Christopher Fisher and Purvis Ghani from law firm Mayer Brown look into the proposal to give the Secretary of State for Business, Innovation and Skills the power to change the compensatory award for unfair dismissal.
Against the backdrop of the controversial Beecroft report proposals and pressure to deliver an effective economic growth strategy, the Government recently published its Enterprise and Regulatory Reform Bill. The Bill contains a number of employment-related measures aimed at creating "strong, sustainable and balanced growth" in the UK economy. While the proposed changes to compromise agreements, dispute resolution, fines on employers and whistleblowing claims have been widely reported, arguably, the most significant measure in the Bill is the proposal to give the secretary of state power to change the compensatory award for unfair dismissal.
The Bill provides the secretary of state the power to change the maximum compensatory award for unfair dismissal, which is currently £72,300, to:
- a specified amount, which must be within one and three times the national median earnings (median earnings in 2011 were in the region of £26,000);
- a specified number of weeks' pay, which is not less than 52 weeks; or
- the lower of the above two figures.
Employment tribunals have a wide discretion to use compensatory awards to compensate employees for their loss, based on what is just and equitable. Within the statutory cap, tribunals are entitled to look at a wide range of considerations including loss of pension rights and loss of immediate and future earnings.
Depending on where any new cap is set, the implications could be significant. For very high earners, if a cap of 52 weeks' pay or more were implemented, awards could obviously go up (compared with awards currently capped at £72,300), although such executives will still be under a duty to mitigate their losses. So, if they have lengthy notice periods, an additional year's pay for unfair dismissal is unlikely.
Conversely, if the cap were revised down to a single multiple of median earnings, then lower and mid-level earners would lose out. Unlike the high earners, these employees' notice periods are less likely to provide significant compensation in themselves and would currently look to the unfair dismissal award to cover their additional losses. In the current economic climate, claims for a year's future loss of earnings are not unusual, but a cap of £26,000 will not come close to providing that level of compensation for many.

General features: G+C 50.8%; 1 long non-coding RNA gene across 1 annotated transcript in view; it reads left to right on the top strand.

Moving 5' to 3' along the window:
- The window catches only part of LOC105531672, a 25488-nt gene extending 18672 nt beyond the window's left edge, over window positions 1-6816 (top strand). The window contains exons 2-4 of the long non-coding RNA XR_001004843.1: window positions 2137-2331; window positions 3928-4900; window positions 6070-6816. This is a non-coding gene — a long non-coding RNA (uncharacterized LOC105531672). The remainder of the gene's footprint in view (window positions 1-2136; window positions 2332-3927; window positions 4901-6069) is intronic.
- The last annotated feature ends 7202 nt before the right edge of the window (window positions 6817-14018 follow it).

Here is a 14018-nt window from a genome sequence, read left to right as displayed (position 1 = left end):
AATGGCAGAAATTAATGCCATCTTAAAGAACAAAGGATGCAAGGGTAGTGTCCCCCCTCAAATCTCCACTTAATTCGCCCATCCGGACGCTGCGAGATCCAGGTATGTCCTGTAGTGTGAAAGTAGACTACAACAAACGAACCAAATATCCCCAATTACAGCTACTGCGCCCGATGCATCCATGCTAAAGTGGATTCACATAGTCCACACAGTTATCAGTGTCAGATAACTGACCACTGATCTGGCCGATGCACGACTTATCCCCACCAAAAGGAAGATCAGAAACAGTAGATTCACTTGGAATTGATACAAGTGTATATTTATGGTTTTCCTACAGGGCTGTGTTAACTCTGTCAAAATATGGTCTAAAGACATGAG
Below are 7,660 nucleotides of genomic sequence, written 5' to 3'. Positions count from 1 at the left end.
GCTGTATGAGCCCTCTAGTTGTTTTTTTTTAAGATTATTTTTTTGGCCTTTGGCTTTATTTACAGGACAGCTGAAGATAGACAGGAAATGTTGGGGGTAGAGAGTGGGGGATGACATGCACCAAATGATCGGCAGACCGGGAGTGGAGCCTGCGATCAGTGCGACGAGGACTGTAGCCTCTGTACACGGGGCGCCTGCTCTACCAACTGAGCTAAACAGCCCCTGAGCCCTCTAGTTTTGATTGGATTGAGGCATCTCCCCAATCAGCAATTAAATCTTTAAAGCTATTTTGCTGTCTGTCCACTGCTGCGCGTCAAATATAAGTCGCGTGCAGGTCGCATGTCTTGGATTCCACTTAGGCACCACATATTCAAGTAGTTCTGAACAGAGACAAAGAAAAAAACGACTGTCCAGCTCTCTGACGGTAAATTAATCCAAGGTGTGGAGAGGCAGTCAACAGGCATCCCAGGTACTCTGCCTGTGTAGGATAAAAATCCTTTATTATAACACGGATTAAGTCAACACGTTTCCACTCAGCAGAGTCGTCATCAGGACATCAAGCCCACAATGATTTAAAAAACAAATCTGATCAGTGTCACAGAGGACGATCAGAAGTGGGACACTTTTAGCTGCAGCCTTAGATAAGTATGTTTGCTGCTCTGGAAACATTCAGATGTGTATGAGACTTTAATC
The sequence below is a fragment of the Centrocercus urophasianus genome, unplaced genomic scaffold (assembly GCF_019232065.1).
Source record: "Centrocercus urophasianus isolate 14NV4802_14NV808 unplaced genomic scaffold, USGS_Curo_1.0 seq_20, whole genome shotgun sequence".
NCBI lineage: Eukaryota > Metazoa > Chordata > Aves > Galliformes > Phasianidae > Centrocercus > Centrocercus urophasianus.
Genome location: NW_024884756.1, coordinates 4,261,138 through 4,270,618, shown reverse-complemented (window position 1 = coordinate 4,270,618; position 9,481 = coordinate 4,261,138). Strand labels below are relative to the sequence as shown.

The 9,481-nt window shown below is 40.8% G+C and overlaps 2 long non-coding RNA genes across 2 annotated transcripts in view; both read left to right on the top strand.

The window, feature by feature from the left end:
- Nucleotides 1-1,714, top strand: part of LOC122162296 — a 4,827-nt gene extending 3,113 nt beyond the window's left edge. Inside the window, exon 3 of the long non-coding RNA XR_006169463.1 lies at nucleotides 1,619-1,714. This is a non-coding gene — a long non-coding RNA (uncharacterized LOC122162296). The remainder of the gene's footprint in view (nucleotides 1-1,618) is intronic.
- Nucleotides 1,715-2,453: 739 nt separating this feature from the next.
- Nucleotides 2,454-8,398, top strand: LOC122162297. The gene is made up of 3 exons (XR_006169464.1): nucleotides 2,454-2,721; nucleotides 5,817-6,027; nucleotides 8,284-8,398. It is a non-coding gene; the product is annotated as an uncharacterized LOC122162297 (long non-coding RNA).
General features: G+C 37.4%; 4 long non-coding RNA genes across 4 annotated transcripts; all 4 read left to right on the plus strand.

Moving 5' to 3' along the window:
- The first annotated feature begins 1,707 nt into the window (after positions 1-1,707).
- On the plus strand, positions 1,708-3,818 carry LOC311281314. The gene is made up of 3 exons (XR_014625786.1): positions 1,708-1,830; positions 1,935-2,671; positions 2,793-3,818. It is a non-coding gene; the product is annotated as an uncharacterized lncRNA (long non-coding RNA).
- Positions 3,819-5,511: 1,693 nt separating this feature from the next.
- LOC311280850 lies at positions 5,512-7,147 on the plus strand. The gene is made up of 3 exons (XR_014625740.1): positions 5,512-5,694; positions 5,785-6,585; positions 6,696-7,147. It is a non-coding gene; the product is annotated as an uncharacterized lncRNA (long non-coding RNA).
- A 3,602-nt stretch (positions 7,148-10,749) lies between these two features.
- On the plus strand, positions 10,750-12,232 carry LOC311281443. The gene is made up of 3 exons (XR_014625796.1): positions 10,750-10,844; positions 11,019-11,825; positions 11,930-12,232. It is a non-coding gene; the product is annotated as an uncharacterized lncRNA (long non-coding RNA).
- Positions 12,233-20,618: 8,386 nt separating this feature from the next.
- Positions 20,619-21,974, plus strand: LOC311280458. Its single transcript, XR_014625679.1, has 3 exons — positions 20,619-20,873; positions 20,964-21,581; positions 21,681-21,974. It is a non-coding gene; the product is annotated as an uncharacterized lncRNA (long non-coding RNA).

One thing seems certain if the cap is revised downward to any significant degree. While unfair dismissal awards may go down, employees will be all the more encouraged to look for claims where the cap will not apply, such as discrimination claims, particularly given the fact that such claims will also not be subject to the recently extended qualifying period for unfair dismissal claims (two years' service for joiners after 5 April 2012).
It is also worth noting that, under the current proposed measures, there is the possibility of setting different maximum compensatory awards for different employers. There is currently no guidance on the basis for which such decisions would be made by the secretary of state; it could be anything that can distinguish an employer, such as size or industry sector. As such, there is a possibility that the cap for certain sectors, in which wages are often markedly different to the national average, may not be limited in the same way. There is, however, no certainty of this, and given the Government's intentions behind the Bill are focused on business growth, there may be good reason to assume that the approach will be consistent for all employers.
Christopher Fisher is a partner and Purvis Ghani is a senior associate in the employment group at Mayer Brown